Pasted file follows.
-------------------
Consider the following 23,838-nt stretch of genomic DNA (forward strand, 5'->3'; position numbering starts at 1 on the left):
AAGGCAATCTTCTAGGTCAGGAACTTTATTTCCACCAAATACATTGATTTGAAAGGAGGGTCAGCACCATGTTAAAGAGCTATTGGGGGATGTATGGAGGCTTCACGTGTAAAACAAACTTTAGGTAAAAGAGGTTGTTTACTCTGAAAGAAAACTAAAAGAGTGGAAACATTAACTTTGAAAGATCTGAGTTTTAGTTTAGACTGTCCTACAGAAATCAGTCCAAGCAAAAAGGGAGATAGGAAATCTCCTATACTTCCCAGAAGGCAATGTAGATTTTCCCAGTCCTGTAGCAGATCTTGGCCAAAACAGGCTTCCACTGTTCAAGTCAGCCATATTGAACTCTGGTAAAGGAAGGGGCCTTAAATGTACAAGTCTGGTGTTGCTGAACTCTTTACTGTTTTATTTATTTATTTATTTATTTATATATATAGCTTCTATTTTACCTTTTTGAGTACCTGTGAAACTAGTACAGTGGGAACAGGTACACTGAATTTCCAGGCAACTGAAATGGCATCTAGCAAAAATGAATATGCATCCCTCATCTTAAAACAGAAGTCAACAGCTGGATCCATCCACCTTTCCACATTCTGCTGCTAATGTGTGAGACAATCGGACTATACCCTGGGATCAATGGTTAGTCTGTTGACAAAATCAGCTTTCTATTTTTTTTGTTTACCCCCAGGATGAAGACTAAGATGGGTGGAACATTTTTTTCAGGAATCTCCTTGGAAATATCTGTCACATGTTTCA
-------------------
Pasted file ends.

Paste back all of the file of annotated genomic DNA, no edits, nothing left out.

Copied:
Consider the following 23,838-nt stretch of genomic DNA (forward strand, 5'->3'; position numbering starts at 1 on the left):
AAGGCAATCTTCTAGGTCAGGAACTTTATTTCCACCAAATACATTGATTTGAAAGGAGGGTCAGCACCATGTTAAAGAGCTATTGGGGGATGTATGGAGGCTTCACGTGTAAAACAAACTTTAGGTAAAAGAGGTTGTTTACTCTGAAAGAAAACTAAAAGAGTGGAAACATTAACTTTGAAAGATCTGAGTTTTAGTTTAGACTGTCCTACAGAAATCAGTCCAAGCAAAAAGGGAGATAGGAAATCTCCTATACTTCCCAGAAGGCAATGTAGATTTTCCCAGTCCTGTAGCAGATCTTGGCCAAAACAGGCTTCCACTGTTCAAGTCAGCCATATTGAACTCTGGTAAAGGAAGGGGCCTTAAATGTACAAGTCTGGTGTTGCTGAACTCTTTACTGTTTTATTTATTTATTTATTTATTTATATATATAGCTTCTATTTTACCTTTTTGAGTACCTGTGAAACTAGTACAGTGGGAACAGGTACACTGAATTTCCAGGCAACTGAAATGGCATCTAGCAAAAATGAATATGCATCCCTCATCTTAAAACAGAAGTCAACAGCTGGATCCATCCACCTTTCCACATTCTGCTGCTAATGTGTGAGACAATCGGACTATACCCTGGGATCAATGGTTAGTCTGTTGACAAAATCAGCTTTCTATTTTTTTTGTTTACCCCCAGGATGAAGACTAAGATGGGTGGAACATTTTTTTCAGGAATCTCCTTGGAAATATCTGTCACATGTTTCA